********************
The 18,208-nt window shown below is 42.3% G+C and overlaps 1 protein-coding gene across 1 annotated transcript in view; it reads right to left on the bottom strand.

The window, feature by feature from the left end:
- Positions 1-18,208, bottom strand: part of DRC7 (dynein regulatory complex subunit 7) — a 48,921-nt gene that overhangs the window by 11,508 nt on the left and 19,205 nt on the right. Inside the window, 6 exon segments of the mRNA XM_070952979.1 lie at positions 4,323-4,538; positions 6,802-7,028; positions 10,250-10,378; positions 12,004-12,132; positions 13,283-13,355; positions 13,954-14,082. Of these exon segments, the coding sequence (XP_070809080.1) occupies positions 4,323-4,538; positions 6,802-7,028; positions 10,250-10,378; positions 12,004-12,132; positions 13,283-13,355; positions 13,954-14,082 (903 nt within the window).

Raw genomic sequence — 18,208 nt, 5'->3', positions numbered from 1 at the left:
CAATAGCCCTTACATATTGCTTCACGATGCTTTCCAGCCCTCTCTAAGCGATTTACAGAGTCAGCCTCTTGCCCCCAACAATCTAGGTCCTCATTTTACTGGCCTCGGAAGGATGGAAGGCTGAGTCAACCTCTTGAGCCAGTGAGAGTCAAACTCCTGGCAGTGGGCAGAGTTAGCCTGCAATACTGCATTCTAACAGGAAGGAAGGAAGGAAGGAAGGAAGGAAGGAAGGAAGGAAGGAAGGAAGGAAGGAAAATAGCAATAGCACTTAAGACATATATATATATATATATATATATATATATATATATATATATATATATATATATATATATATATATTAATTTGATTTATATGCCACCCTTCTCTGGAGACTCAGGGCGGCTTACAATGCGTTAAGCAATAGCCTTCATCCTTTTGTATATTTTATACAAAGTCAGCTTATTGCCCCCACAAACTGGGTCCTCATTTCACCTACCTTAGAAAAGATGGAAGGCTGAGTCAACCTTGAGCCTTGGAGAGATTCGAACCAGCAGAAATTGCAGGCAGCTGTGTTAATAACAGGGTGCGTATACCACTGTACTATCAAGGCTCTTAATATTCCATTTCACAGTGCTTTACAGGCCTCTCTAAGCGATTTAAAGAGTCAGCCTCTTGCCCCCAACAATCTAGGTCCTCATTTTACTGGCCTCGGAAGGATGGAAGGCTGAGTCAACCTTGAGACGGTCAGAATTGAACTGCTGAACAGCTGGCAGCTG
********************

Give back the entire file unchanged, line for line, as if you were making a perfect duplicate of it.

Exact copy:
The 18,208-nt window shown below is 42.3% G+C and overlaps 1 protein-coding gene across 1 annotated transcript in view; it reads right to left on the bottom strand.

The window, feature by feature from the left end:
- Positions 1-18,208, bottom strand: part of DRC7 (dynein regulatory complex subunit 7) — a 48,921-nt gene that overhangs the window by 11,508 nt on the left and 19,205 nt on the right. Inside the window, 6 exon segments of the mRNA XM_070952979.1 lie at positions 4,323-4,538; positions 6,802-7,028; positions 10,250-10,378; positions 12,004-12,132; positions 13,283-13,355; positions 13,954-14,082. Of these exon segments, the coding sequence (XP_070809080.1) occupies positions 4,323-4,538; positions 6,802-7,028; positions 10,250-10,378; positions 12,004-12,132; positions 13,283-13,355; positions 13,954-14,082 (903 nt within the window).

Raw genomic sequence — 18,208 nt, 5'->3', positions numbered from 1 at the left:
CAATAGCCCTTACATATTGCTTCACGATGCTTTCCAGCCCTCTCTAAGCGATTTACAGAGTCAGCCTCTTGCCCCCAACAATCTAGGTCCTCATTTTACTGGCCTCGGAAGGATGGAAGGCTGAGTCAACCTCTTGAGCCAGTGAGAGTCAAACTCCTGGCAGTGGGCAGAGTTAGCCTGCAATACTGCATTCTAACAGGAAGGAAGGAAGGAAGGAAGGAAGGAAGGAAGGAAGGAAGGAAGGAAGGAAGGAAAATAGCAATAGCACTTAAGACATATATATATATATATATATATATATATATATATATATATATATATATATATATATATATATATATTAATTTGATTTATATGCCACCCTTCTCTGGAGACTCAGGGCGGCTTACAATGCGTTAAGCAATAGCCTTCATCCTTTTGTATATTTTATACAAAGTCAGCTTATTGCCCCCACAAACTGGGTCCTCATTTCACCTACCTTAGAAAAGATGGAAGGCTGAGTCAACCTTGAGCCTTGGAGAGATTCGAACCAGCAGAAATTGCAGGCAGCTGTGTTAATAACAGGGTGCGTATACCACTGTACTATCAAGGCTCTTAATATTCCATTTCACAGTGCTTTACAGGCCTCTCTAAGCGATTTAAAGAGTCAGCCTCTTGCCCCCAACAATCTAGGTCCTCATTTTACTGGCCTCGGAAGGATGGAAGGCTGAGTCAACCTTGAGACGGTCAGAATTGAACTGCTGAACAGCTGGCAGCTG